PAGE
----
Saturday, 20 August 2016

I can live for two months on a good compliment

... said Mark Twain.

I feel exactly the same.
No matter how poised a person is, an honest compliment will always have a great impact, especially if that person has a "No" day.

There are compliments and compliments. I have already written about this as it's something I consider important.


One day, I was with a friend of mine walking back from work. A woman was coming towards us from the opposite direction. I couldn't help noticing the beautiful hairstyle she was wearing so I said: “Your hair looks awesome!”
Her face instantly illuminated while she was thanking me.
My friend was blown away and looked at me in wonder.
“Do you realise you've made this woman's day?”
I simply replied: “Yes, I do realise that. That's why I told her what I thought. It doesn't cost a thing to say a nice word to anyone.”

I do that often. I love the look in the eyes of these people, the surprise, the gratitude (most of the time). They clearly don't expect casual compliments in the streets.

You might think I am a very confident person and I can easily approach anyone in the streets and compliment them. That's far from the truth. My heart starts racing every time I have the impulse to say something unexpected to anyone, at any point, but I do it anyway.

Sometimes my compliments are not perceived in the way I intend them. But that's a risk I am willing to take.
Someone once told me that he would like to praise my outlook, but was afraid that I might take it wrongly or it would make me feel awkward.

Flattery doesn't make me feel uncomfortable anymore.
I used to terribly blush, but I have been working on this reaction for half of my life, and now, I can take a compliment with confidence. They are always appreciated, no matter who's the author... unless they are just a pleasantry or made with hidden intention.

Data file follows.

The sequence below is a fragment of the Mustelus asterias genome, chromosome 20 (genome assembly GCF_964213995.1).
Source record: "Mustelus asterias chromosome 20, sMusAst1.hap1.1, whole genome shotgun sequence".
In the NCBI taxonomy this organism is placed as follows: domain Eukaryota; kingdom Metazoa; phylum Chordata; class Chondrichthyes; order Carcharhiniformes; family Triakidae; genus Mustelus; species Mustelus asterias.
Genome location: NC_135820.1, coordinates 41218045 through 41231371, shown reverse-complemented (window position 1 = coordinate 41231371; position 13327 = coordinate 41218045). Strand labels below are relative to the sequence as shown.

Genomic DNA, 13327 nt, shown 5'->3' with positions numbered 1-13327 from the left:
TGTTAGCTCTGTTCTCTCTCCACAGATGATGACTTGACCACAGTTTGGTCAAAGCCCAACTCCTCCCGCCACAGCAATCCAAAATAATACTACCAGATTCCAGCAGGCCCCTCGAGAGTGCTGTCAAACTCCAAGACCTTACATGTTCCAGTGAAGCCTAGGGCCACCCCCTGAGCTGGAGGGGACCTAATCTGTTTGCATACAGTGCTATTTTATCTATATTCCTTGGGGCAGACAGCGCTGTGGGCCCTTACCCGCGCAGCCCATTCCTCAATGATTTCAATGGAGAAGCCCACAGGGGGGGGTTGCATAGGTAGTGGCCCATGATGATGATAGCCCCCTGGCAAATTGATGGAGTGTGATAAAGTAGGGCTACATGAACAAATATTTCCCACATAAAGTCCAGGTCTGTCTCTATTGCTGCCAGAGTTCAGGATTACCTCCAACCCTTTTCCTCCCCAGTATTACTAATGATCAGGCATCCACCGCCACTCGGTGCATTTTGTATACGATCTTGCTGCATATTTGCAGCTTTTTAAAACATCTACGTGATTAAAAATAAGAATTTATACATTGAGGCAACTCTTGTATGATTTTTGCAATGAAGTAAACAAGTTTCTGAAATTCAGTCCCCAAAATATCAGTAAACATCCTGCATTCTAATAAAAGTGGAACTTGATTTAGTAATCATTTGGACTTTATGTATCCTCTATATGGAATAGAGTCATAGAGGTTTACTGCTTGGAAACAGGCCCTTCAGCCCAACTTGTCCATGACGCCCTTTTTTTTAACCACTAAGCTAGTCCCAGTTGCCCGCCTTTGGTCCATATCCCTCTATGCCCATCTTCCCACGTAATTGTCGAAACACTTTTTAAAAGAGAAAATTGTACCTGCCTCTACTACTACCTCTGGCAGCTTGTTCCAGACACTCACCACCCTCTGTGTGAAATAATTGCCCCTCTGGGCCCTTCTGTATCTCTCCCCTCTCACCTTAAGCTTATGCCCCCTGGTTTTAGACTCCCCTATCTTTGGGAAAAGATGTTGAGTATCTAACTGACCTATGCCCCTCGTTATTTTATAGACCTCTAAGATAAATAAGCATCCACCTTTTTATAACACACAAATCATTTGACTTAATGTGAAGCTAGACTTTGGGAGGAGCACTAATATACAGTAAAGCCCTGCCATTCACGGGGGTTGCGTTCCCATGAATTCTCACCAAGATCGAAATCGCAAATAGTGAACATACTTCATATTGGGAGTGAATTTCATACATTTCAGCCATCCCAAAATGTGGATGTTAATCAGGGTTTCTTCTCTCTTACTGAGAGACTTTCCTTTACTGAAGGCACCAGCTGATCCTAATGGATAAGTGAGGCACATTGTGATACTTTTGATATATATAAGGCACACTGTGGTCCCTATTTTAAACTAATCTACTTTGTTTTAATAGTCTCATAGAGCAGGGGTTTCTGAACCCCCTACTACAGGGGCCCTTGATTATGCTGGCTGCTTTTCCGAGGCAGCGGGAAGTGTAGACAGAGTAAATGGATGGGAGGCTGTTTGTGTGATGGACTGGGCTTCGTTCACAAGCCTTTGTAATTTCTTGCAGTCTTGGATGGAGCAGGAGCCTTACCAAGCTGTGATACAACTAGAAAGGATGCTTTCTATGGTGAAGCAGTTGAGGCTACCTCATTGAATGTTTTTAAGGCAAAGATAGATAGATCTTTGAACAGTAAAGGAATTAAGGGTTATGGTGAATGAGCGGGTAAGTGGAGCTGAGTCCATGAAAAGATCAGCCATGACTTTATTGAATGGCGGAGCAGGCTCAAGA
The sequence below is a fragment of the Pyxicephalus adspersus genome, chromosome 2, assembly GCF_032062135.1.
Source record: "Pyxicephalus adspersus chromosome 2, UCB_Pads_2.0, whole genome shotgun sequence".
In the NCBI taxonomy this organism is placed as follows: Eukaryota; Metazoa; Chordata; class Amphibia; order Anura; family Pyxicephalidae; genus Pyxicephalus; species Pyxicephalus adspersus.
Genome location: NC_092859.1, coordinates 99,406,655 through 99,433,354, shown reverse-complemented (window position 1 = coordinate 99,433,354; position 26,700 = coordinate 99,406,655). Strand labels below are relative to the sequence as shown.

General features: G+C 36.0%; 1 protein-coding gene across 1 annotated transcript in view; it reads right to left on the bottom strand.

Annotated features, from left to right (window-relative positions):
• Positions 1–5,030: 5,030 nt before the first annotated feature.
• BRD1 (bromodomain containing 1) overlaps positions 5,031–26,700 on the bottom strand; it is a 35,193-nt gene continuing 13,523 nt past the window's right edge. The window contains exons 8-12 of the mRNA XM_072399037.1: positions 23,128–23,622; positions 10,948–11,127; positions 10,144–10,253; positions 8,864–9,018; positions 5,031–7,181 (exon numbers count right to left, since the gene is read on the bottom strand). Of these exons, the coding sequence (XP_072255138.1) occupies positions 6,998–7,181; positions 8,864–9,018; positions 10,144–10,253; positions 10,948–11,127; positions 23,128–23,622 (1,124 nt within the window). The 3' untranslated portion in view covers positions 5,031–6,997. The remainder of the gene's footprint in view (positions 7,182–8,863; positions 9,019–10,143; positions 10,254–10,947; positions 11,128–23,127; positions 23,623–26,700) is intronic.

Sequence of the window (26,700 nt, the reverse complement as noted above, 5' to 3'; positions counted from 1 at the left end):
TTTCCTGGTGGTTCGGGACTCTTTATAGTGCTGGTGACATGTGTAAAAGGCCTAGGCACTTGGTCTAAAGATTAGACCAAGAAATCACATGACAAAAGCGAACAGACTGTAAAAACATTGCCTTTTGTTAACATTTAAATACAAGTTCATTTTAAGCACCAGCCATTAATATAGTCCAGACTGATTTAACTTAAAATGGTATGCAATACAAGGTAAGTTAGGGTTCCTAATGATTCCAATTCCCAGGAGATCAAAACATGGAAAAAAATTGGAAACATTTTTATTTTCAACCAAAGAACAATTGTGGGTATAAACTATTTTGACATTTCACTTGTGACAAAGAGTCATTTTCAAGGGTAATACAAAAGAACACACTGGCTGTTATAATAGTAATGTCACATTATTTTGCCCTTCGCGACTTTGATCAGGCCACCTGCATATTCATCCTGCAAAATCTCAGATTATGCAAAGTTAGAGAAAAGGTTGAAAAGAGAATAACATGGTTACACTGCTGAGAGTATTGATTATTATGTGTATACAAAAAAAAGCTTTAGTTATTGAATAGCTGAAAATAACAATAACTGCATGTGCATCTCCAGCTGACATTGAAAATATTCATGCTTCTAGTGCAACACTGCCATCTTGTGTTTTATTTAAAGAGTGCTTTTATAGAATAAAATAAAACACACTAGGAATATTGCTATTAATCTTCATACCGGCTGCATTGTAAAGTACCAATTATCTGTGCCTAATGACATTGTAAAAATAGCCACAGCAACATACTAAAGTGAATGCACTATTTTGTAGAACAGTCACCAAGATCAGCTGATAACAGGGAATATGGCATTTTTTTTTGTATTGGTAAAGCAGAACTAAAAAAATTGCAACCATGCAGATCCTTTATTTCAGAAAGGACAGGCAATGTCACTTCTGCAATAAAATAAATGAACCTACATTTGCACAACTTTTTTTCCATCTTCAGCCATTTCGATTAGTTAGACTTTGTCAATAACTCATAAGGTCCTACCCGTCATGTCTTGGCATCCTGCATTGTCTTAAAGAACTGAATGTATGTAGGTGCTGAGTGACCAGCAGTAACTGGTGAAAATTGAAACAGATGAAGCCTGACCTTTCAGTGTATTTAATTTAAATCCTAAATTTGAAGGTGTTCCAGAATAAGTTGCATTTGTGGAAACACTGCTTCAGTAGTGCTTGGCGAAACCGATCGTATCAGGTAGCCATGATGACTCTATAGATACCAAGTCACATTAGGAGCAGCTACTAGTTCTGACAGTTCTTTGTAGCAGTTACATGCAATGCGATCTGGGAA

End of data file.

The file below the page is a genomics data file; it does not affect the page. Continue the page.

Here is an extremely nice and simple example of a genuine compliment.

I was in a grocery shop looking for black olives. A young girl passed me by, stopped and asked where I bought the dress I was wearing. “ It looks amazing and suits you perfectly! I wish I could look like you.”  She said.
I didn't expect this reaction from just a random person, but it made me feel good.
This was obviously a sincere appraisal. It had no hidden intention as we didn't know each other and was very unlikely we'll meet again in the future.
When I don't feel proud of my looks, I go back in my memory looking for these kinds of remarks to remind myself that I am a good-looking person.
We all have moments when we need a nice word from someone close to us or even better, from a person on a street who doesn't know us at all.

A funny story.

Two lawyers - a couple - happily married for years. One evening they were going to a posh party. The woman was wearing a beautiful dress and looked ravishing, everybody complimented her during the evening.
Coming home, she said to her husband: "Have you noticed the way I look tonight? Did you even look at me? Our friends told me I looked amazing, but you said nothing."
The husband looks at her in surprise and replies: "Do you remember a month ago when you just bought a new dress and told you are beautiful? Until further notice, YOU are beautiful."

End of story: The husband slept alone in the guest room for a month.

Don't be tight with your charming words. Spreading myriads of eulogies to random people "in need" won't make you poorer.
The river of compliments is inexorable and free to use. Be generous.  

What I am trying to say is: Don't ignore the power of words, but if you can't say something nice, don't say anything at all. 
Some don't follow this unwritten rule but think that everyone should always say exactly what they think, ignoring others' feelings.
Hurting people with your subjective opinions about things is being mean, not honest. Be considerate of others. Always. Offensive words should be kept in your mind. Common sense.


The title is out it is out of the context though. Here is the whole thing.
"Compliments make me vain: & when I am vain, I am insolent & overbearing. It is a pity, too, because I love compliments. I love them even when they are not so. My child, I can live on a good compliment two weeks with nothing else to eat." - Letter to Gertrude Natkin, 2 March 1906.

Being aware of your talents, looks, achievements, strengths, is nothing like being arrogant (considering yourself better, superior). It's a huge difference that some ignore. Avoid.

**
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See you soon, amazing human being.

2 comments:

  1. Thank you. Your post has given me inspiration to write about my speech on a compliment.

    ReplyDelete
    Replies
    1. I am a very happy to hear that. Thank you for taking the time to read and leave this comment.

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